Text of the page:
Education experts explain Common Core

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By Jennifer Thomas By Jennifer Thomas

PHOENIX – Some people say Common Core is the worst thing in the history of education. Others say the program is getting a bad rap. A recent conference on Common Core tried to break down what is myth and what is reality.

For years schools were criticized for not making the grade. Then, there was a new set of standards aimed at putting Arizona students ahead of the curve. But now those standards are at the center of controversy.

A panel that was assembled Thursday was the result of a student at Paradise Valley Community College who saw that there are a lot of misconceptions about Common Core, so he invited members of the community and assembled a team of education experts to separate fact from fiction.

While kids are working to make the grade, plenty of parents are failing when it comes to understanding Common Core.

"I had a parent walk in one day and say, 'I just looked at the test you gave and I don't think I could pass this,' and I said, 'Well, I hope not! You haven't been in my class,'" said Andrew Morrill with the Arizona Education Association.

Common Core isn't a curriculum or a lesson plan.

"Those things are still designed at the local level, which is as it should be," Morrill said.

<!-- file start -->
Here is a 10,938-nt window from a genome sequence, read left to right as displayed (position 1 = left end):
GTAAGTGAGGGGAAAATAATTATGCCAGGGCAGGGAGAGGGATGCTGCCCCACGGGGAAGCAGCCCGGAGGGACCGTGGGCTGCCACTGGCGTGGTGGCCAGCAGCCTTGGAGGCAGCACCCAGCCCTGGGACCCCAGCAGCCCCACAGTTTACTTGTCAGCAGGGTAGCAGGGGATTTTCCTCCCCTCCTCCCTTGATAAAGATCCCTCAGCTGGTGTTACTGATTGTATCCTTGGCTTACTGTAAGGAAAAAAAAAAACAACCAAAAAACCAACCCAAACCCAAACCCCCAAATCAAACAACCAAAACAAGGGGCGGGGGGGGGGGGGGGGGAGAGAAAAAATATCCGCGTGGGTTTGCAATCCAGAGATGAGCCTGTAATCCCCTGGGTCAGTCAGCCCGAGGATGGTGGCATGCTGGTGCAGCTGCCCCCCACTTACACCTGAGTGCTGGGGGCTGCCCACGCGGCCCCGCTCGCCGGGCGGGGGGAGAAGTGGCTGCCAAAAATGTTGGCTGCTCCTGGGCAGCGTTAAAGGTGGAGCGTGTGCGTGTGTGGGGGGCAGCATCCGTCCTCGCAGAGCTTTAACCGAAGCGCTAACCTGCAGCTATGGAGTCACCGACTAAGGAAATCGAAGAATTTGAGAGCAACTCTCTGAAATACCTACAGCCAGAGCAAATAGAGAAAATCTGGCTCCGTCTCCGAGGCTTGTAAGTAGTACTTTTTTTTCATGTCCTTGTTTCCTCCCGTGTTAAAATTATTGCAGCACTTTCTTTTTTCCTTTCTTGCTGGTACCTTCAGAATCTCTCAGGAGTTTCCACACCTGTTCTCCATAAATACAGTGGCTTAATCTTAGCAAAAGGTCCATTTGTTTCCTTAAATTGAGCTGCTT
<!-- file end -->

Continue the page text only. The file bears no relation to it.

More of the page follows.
A group of some of the top education experts in the state explained what it is.

"What students should know and be able to do at the end of each grade level, period," ASU professor David Garcia said.

Common Core is a set of standards every child must meet each year and if a child transfers from one school to the next, the standards will remain the same.

"They are the same from kindergarten to 12th grade," said Gloria Chavez, a teacher with Mesa Public Schools. "What's different is how much more we teach students under that anchor standard and how the rigor increases."

Chavez wants to bust the myth of where Common Core began. She said the standards were created by educators just like her.

"The standards did not come down from the federal government," Chavez said. "The standards were worked on over a long period of time by a coalition of states and it included educators."
Right now, the Common Core blame game is popular among Arizona lawmakers.

"It has become a buzz word for everything wrong in public education," Garcia said.

"A lot of times I think of the Common Core as the baby that was meant to either save the marriage or got blamed for the divorce," Morrill said.

The community college student who brought this panel together is hoping that if we do debate what's best for the classrooms that everyone has a basic education on Common Core first.

"In order to clarify any misconception and confusion that the public might have, the standards are very important and the public needs to know what the standards is and what it's not," Jerry Raburn said.
One of the objectives of the Common Core standards is to teach kids critical thinking skills to help them be more successful in life after school.